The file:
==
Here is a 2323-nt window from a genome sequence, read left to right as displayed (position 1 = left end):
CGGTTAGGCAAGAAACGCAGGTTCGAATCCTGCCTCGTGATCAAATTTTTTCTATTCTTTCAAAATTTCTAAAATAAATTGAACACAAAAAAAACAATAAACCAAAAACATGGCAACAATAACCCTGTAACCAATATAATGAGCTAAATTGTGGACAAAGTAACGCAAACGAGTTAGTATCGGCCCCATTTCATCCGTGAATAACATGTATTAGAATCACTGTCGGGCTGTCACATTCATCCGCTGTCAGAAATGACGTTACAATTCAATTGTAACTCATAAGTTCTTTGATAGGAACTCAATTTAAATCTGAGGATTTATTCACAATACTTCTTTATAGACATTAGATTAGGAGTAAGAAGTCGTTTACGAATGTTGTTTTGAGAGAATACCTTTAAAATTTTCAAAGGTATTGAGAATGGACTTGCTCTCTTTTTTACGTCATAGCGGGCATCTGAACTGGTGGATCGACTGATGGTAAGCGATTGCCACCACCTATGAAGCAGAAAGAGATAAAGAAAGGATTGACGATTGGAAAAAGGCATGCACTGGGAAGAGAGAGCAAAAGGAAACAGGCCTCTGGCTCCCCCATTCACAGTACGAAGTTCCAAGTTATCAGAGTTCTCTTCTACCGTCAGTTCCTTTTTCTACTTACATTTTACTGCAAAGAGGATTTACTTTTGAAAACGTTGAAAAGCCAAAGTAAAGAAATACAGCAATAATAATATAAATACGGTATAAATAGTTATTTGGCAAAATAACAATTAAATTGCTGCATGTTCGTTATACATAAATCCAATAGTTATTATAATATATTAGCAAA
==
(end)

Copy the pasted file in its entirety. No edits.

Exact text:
Here is a 2323-nt window from a genome sequence, read left to right as displayed (position 1 = left end):
CGGTTAGGCAAGAAACGCAGGTTCGAATCCTGCCTCGTGATCAAATTTTTTCTATTCTTTCAAAATTTCTAAAATAAATTGAACACAAAAAAAACAATAAACCAAAAACATGGCAACAATAACCCTGTAACCAATATAATGAGCTAAATTGTGGACAAAGTAACGCAAACGAGTTAGTATCGGCCCCATTTCATCCGTGAATAACATGTATTAGAATCACTGTCGGGCTGTCACATTCATCCGCTGTCAGAAATGACGTTACAATTCAATTGTAACTCATAAGTTCTTTGATAGGAACTCAATTTAAATCTGAGGATTTATTCACAATACTTCTTTATAGACATTAGATTAGGAGTAAGAAGTCGTTTACGAATGTTGTTTTGAGAGAATACCTTTAAAATTTTCAAAGGTATTGAGAATGGACTTGCTCTCTTTTTTACGTCATAGCGGGCATCTGAACTGGTGGATCGACTGATGGTAAGCGATTGCCACCACCTATGAAGCAGAAAGAGATAAAGAAAGGATTGACGATTGGAAAAAGGCATGCACTGGGAAGAGAGAGCAAAAGGAAACAGGCCTCTGGCTCCCCCATTCACAGTACGAAGTTCCAAGTTATCAGAGTTCTCTTCTACCGTCAGTTCCTTTTTCTACTTACATTTTACTGCAAAGAGGATTTACTTTTGAAAACGTTGAAAAGCCAAAGTAAAGAAATACAGCAATAATAATATAAATACGGTATAAATAGTTATTTGGCAAAATAACAATTAAATTGCTGCATGTTCGTTATACATAAATCCAATAGTTATTATAATATATTAGCAAA